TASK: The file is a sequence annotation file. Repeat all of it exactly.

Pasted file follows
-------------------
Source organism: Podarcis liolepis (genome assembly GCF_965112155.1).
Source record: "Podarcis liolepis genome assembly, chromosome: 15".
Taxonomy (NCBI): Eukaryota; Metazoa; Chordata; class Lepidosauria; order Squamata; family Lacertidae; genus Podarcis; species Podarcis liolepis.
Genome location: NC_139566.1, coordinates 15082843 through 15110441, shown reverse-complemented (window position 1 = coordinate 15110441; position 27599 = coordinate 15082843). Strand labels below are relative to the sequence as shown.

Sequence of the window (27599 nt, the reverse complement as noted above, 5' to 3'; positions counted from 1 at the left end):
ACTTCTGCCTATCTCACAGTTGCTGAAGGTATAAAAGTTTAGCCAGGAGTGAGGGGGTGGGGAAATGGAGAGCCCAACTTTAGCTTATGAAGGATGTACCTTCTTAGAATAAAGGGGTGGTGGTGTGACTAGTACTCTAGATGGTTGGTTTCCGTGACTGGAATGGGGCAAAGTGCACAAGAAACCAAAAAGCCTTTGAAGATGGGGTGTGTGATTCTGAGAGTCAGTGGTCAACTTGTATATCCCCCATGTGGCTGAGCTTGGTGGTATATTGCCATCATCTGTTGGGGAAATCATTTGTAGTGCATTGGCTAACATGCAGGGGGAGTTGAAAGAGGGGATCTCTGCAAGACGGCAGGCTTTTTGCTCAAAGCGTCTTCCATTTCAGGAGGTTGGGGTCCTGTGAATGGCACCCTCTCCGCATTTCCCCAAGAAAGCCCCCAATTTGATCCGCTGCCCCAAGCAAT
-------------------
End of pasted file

Source organism: Podarcis liolepis (genome assembly GCF_965112155.1).
Source record: "Podarcis liolepis genome assembly, chromosome: 15".
Taxonomy (NCBI): Eukaryota; Metazoa; Chordata; class Lepidosauria; order Squamata; family Lacertidae; genus Podarcis; species Podarcis liolepis.
Genome location: NC_139566.1, coordinates 15082843 through 15110441, shown reverse-complemented (window position 1 = coordinate 15110441; position 27599 = coordinate 15082843). Strand labels below are relative to the sequence as shown.

Sequence of the window (27599 nt, the reverse complement as noted above, 5' to 3'; positions counted from 1 at the left end):
ACTTCTGCCTATCTCACAGTTGCTGAAGGTATAAAAGTTTAGCCAGGAGTGAGGGGGTGGGGAAATGGAGAGCCCAACTTTAGCTTATGAAGGATGTACCTTCTTAGAATAAAGGGGTGGTGGTGTGACTAGTACTCTAGATGGTTGGTTTCCGTGACTGGAATGGGGCAAAGTGCACAAGAAACCAAAAAGCCTTTGAAGATGGGGTGTGTGATTCTGAGAGTCAGTGGTCAACTTGTATATCCCCCATGTGGCTGAGCTTGGTGGTATATTGCCATCATCTGTTGGGGAAATCATTTGTAGTGCATTGGCTAACATGCAGGGGGAGTTGAAAGAGGGGATCTCTGCAAGACGGCAGGCTTTTTGCTCAAAGCGTCTTCCATTTCAGGAGGTTGGGGTCCTGTGAATGGCACCCTCTCCGCATTTCCCCAAGAAAGCCCCCAATTTGATCCGCTGCCCCAAGCAAT